Saturday, 31 October 2020


 Had it not been GMS night, I wouldn’t have put my trap out in the middle of Storm Aidan. But I’m glad I did. This moth took me a while to find in the book – from some angles I was even wondering if it was one of those giant micros – but once I found the right page it’s obvious: The Streak, another heathland/moorland species. 


Since we’ve had a few of those (including a Silurian!) land in our non-moorland garden I’m starting to wonder whether our position at a slight pinch point in the Gavenny valley might work like a giant Heligoland trap, concentrating the flow of moths blown down from the hills. 

Note to self: remember to put the trap out when the wind is forecast in the South-West quadrant.

Tuesday, 29 September 2020

Dingestow Nonpareil at last

20 years ago I would have laughed at the idea of a Clifden Nonpareil appearing at Dingestow, but over the last couple of years it has seemed an inevitability. The species has (re)colonised Britain since c2010, and more and more Gwent moth'ers have seen this spectacular moth, especially in 2020. I shared their excitement, but secretly felt a bit miffed each time Hazel, Wendy or Ian posted a photo of yet another Nonpareil from their garden.

I almost didn't trap on the night of 28th September, because of a heavy cold (thanks kids), but an email from Ian Rabjohns shortly after dusk made me set the MV just in case. Actually seeing a Clifden Nonpareil in the trap at 06:30 this morning was just as thrilling as I had anticipated. Whatever next?!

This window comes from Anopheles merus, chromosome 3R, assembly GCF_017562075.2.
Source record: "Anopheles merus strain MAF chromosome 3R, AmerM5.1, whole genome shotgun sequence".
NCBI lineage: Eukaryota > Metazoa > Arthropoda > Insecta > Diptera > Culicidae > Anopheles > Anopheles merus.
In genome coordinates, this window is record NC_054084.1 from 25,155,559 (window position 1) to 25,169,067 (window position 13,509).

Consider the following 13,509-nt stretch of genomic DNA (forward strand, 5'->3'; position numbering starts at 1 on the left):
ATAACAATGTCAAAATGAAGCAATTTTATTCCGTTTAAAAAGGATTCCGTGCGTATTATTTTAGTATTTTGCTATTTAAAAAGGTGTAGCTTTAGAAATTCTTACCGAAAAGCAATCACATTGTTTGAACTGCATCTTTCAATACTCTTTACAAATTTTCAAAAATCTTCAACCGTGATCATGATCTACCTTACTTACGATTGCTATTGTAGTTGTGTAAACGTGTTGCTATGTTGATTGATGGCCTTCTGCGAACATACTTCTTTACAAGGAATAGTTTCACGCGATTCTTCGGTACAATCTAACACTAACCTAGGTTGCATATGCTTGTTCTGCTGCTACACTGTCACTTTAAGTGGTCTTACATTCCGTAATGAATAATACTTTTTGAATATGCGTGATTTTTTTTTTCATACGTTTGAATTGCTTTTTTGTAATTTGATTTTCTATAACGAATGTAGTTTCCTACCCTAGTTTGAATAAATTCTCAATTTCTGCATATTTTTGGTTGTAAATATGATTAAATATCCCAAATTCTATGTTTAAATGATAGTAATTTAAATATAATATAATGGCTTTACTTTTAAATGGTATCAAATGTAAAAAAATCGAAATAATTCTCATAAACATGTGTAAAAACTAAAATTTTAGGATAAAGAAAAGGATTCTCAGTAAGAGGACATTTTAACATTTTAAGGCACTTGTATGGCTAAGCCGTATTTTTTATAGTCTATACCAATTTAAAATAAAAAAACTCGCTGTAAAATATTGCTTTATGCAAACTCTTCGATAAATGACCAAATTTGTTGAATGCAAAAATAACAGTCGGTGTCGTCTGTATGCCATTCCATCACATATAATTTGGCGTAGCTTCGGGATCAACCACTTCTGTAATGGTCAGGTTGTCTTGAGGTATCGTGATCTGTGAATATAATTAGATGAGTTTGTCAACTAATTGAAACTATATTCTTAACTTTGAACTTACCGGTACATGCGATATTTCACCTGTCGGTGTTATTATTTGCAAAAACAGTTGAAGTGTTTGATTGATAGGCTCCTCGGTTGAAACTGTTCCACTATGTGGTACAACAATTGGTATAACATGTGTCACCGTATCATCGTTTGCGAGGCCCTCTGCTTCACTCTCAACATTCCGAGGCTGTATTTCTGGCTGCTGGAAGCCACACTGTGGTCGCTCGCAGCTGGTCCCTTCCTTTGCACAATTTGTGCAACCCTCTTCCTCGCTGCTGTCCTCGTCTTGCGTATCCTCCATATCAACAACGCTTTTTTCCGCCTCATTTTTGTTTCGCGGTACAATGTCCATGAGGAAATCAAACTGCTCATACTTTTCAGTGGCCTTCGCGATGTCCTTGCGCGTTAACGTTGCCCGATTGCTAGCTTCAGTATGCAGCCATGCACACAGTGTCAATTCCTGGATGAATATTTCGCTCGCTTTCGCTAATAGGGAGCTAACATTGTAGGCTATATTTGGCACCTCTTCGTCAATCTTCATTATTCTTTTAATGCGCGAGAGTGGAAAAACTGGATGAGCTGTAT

Wednesday, 16 September 2020

Another blow-in

What I need is a Field Guide to the worn macro-moths! Trying to fill in the gaps in this specimen, which can best be described as “experienced”, I came up with lunar underwing, which is still not on our garden list. But Martin reckoned those, no matter how worn, show cross stripes. 

This doesn’t so he suggested – more interestingly – Heath Rustic, which belongs on heather moors, not in gardens. However there are some of those upwind of us in Abergavenny, so there’s a plausible way it might have reached us. And the field guide to fresh macro-moths notes that it shares habitat with True Lovers Knot, which we have had previously. 

We released it close to our heather plants, so hope those weren’t too much of a disappointment.

Wednesday, 19 August 2020

A Gem

After a long wait I finally caught Dingestow's third Gem on 14/8/2020 - this moderately common migrant visited Dingestow in 1998 and 2001 but had not reappeared despite regular Vestals etc. Also notable were Dingestow's fourth Sharp-angled Carpet (also last seen in 2001) and a big Phoenix.

Friday, 14 August 2020

Orange Moth at last

6th July

Slade Wood, Highmoor Hill

A good visit to this woodland this evening where I saw over 130 moths (*some to look at properly still), but the species count was really the most I'd experienced for while at 61.* Not huge amounts of any species just a good spread which had a lot of interest. Highest totals went to Common Footman (13) and Fern (9) which I find always records well here. The most exciting for me and one on my wish list turned up in the form of Orange Moth. I stumbled upon a female Orange Moth back in July 2013 near Caerwent but always hoped I would see the vibrant orange of the male with what I call brown iron-filings scattered across the forewings- a spectacular looking moth indeed close up and just about worth the long wait.